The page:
The last thing Jesus told his people before he left was that when the power of the Spirit came to them, they were going to…
“be my witnesses in Jerusalem and in all Judea and Samaria and to the end of the earth” (Acts 1:8).
He also told them to…
“Go therefore and make disciples of all nations…” (Matthew 28:19)
Next month, we’ll look more closely at what happens when we go to all nations to make disciples, and the series will be called “To All Nations.”
In one fell-swoop God met the deepest need of the world: an open door to a relationship with God. The new church believed in the resurrection of Jesus, they talked about it, and people from other countries understood – in a personal way. The Spirit gave them the power to talk about Jesus. And this is what the church continues to do: talk about the living Jesus; and as we do, the Spirit gives us power. God is still on the road and will take us to places we never expected.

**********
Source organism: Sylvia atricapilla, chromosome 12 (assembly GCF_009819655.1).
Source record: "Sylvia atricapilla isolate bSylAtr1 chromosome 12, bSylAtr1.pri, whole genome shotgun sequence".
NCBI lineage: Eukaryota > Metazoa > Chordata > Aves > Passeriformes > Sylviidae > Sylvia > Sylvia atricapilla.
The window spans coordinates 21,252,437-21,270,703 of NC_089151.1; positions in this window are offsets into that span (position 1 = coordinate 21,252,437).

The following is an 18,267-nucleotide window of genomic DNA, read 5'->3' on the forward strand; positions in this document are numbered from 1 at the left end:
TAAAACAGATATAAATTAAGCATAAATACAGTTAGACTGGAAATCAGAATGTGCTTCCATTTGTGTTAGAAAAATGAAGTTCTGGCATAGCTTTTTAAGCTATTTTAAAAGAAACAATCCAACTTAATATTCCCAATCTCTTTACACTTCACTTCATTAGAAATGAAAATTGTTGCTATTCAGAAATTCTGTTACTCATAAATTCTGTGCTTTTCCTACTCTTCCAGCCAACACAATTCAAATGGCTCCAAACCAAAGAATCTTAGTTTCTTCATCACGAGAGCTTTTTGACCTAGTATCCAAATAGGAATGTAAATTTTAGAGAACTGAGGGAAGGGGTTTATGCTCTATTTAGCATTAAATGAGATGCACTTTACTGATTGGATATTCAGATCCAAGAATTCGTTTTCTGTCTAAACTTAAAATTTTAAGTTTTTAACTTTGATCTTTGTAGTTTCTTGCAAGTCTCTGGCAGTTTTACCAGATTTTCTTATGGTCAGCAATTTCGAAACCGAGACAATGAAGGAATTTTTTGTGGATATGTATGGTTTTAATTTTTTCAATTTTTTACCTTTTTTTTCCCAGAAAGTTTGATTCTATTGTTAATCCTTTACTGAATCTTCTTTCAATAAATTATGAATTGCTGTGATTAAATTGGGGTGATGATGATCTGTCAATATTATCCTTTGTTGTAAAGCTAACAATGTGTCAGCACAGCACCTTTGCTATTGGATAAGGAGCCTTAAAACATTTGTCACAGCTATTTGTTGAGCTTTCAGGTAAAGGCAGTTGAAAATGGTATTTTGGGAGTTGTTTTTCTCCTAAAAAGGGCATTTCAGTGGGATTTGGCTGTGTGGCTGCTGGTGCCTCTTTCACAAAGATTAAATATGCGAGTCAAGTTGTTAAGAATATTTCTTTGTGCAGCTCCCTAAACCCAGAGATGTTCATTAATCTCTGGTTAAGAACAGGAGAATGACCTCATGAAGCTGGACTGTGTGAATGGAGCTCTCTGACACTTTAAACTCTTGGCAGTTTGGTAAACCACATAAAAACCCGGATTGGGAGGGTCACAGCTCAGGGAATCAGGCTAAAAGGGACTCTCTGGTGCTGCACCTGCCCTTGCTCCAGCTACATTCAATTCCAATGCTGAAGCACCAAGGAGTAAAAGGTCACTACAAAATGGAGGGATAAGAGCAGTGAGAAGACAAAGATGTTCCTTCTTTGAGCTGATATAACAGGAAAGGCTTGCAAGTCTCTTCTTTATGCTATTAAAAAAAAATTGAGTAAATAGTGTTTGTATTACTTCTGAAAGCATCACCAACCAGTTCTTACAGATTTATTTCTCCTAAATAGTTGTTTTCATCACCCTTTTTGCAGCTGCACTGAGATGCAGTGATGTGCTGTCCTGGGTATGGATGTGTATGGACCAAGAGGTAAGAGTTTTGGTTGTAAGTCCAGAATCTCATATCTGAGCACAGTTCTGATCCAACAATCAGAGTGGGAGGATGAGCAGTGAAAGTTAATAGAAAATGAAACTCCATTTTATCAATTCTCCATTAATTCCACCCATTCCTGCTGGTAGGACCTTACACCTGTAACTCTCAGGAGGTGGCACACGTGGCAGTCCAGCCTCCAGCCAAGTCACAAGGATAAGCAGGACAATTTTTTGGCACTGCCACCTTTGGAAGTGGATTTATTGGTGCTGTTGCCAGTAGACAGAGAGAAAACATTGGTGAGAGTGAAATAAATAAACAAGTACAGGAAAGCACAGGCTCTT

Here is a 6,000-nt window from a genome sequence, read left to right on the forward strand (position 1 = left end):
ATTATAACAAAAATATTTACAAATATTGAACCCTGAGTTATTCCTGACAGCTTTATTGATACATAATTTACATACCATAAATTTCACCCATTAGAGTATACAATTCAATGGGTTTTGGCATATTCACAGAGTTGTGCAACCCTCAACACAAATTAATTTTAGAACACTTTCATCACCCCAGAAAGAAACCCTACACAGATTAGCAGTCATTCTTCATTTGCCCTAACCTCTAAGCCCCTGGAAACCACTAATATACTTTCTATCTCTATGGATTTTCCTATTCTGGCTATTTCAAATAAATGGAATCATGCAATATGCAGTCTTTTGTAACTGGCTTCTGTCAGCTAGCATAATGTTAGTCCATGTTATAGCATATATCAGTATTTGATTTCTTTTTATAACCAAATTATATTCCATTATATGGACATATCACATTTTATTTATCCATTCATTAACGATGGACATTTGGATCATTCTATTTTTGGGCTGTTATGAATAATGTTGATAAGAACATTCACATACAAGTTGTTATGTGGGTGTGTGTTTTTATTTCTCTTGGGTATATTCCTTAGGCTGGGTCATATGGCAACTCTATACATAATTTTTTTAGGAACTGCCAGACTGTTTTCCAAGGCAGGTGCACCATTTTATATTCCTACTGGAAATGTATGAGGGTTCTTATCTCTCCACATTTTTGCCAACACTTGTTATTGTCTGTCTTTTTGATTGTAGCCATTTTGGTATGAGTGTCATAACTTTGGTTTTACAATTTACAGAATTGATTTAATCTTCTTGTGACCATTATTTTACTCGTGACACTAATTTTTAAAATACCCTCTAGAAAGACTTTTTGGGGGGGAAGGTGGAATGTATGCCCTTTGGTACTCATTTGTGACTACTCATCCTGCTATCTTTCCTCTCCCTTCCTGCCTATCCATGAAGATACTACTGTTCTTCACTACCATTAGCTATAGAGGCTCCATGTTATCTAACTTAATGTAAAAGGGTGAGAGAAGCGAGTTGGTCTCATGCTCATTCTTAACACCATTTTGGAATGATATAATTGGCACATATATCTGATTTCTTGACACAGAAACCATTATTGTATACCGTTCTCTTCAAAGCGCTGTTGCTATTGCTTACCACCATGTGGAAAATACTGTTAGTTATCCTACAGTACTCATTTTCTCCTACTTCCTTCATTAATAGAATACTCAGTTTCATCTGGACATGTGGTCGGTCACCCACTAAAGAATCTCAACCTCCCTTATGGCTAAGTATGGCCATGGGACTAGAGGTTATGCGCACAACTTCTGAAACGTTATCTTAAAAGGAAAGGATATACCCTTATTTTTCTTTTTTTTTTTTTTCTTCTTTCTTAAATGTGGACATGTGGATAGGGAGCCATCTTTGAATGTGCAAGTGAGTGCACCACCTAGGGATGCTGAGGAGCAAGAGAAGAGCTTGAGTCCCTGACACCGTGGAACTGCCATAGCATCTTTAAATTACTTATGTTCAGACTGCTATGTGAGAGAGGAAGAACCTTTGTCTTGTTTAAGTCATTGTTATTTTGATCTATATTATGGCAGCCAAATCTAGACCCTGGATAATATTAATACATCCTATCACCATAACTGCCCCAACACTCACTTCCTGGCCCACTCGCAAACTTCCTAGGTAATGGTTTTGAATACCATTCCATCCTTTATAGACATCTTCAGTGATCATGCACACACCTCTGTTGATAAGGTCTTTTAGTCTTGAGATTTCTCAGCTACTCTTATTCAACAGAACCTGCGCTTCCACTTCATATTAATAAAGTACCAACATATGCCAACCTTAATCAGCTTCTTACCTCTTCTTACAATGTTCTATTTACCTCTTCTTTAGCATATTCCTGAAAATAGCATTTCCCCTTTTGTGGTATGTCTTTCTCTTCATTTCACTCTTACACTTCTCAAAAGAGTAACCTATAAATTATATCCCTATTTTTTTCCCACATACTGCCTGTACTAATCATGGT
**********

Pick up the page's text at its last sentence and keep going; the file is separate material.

God, we pray for our own day of Pentecost. Fill us with your power, speaking the truth of your love in a language our families, friends, and neighbors understand. Show us where to go, what to do, what to say, and when to be quiet. Use your Spirit to help us make a deeper commitment to following Christ. Help us see the world as he sees it, feeling his joy at the good things happening in his church, his weeping at the sight of sick or hungry children, his anger at the injustice of senseless violence. Use your Spirit in us to bring forgiveness and healing to a world you love. We believe; help our unbelief. Amen.